More than one-third (36 percent) of American workers say they have observed or have been subjected to religious "non-accommodation" in the workplace, according to a new study.
The Tanenbaum Center for Interreligious Understanding said in a press release that the national survey, "What American Workers Really Think About Religion: Tanenbaum's 2013 Survey of American Workers and Religion," uncovered "rampant" religious discrimination in American workplaces.
Such treatment is not only harmful to individual employees, the study suggests, but may be to organizations as well. People who work for companies that have no religious diversity policies are nearly twice as likely to be looking for a job as those who work for companies with such policies in place. Also, employees whose companies give them flexible hours so they can participate in religious observances are twice as likely to say they look forward to going to work.
"This survey puts employers on notice," said Tanenbaum CEO Joyce Dubensky in a statement. "American workplaces increasingly reflect the makeup of the country; they're more and more diverse. Work is the place where people with extremely different beliefs interact on a regular basis. But where there's more diversity, the survey shows that we can expect to find more conflict."
The respondents to the survey, which was conducted by Tanenbaum and Public Religion Research in March, were a random sample of 2,000 employed American adults.
The survey used terms like "discrimination" and "bias" when asking broad societal questions, but because many people define those terms differently, it focused on specific incidents for workplace-focused questions.
Workplace-focused questions, for example, would include those asking whether a company requires employees to work on the Sabbath or whether they allow workers to wear attire expressing their faith. Experiences where companies did not permit such things to occur were labeled "non-accommodating" rather than discriminatory or biased.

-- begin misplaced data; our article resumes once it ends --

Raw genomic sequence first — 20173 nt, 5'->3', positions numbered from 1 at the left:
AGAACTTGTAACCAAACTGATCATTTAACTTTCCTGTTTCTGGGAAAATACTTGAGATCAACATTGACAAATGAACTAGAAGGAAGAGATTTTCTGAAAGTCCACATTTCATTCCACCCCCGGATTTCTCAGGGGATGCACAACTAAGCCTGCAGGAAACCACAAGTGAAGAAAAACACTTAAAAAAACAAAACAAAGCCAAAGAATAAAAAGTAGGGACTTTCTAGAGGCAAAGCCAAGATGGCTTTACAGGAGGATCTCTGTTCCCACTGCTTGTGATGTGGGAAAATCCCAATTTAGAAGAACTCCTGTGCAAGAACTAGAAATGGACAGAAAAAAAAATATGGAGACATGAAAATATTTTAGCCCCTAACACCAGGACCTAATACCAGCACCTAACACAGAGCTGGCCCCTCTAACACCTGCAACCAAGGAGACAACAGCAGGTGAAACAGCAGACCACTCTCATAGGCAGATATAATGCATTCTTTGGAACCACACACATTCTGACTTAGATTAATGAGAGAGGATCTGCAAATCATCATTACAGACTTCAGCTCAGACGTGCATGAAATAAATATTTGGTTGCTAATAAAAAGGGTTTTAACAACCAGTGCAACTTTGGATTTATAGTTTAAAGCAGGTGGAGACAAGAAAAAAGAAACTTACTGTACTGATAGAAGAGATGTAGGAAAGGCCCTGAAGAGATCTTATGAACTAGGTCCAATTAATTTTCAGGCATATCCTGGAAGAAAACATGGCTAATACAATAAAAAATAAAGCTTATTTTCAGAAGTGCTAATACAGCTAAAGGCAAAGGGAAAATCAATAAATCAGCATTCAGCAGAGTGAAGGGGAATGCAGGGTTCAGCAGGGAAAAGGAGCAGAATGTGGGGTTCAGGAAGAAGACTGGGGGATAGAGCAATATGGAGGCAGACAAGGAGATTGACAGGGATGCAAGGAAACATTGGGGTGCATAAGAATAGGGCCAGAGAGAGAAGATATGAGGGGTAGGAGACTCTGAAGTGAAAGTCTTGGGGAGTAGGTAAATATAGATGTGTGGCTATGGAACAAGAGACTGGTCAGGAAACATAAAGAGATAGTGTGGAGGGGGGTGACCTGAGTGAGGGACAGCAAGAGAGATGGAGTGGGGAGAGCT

Researchers found that the most common forms of religious non-accommodation observed or experienced by employees are being required to work on the Sabbath or a religious holiday (24 percent) and attending company events that do not offer kosher, halal or vegetarian options (13 percent) for people with dietary restrictions.
While many non-Christians (49 percent) report being subject to or witnessing religious non-accommodation at work, a similar percentage of white evangelical Christians (48 percent) say the same is true for them. Fifty-nine percent of white evangelical Protestants say the discrimination against Christians is as severe as it is against other religious minorities.
"We anticipated that Americans from minority religious and non-religious groups would experience prejudice; and, as expected, both members of minority religions and atheists reported seeing or personally experiencing bias at work," the study says. "What is new is that a significant number of people from our nation's majority religious group, Christianity, are also feeling mistreated at work."
The survey found that nearly one-third (32 percent) of white evangelical Protestants believe others look down on their beliefs, as do 31 percent of non-Christian religious workers and 59 percent of atheists. Atheists (55 percent) are more likely than any other group to report that they face a significant amount of discrimination, though they are also more likely than all workers in general to believe Muslims, gay and lesbian people, Hispanics and women experience a significant amount of discrimination.
Many workers report their companies do not have important religious diversity policies. Less than half (44 percent) say they have flexible work hours allowing for prayer and other religious observances, 42 percent say their companies provide materials explaining their policies on religious discrimination, 21 percent say employees can "swap holidays" and 14 percent say their companies have programs designed to teach employees about religious diversity.
"If there's one message from this survey, it's that religion is a workplace issue," said Dubensky. "Employers who ignore it, do so at their own risk."
Tanenbaum is a secular organization that has spent more than 15 years working across industries to combat religious bias. The nonprofit seeks to promote respect for religious differences in workplaces, health care, education and in areas of armed conflict.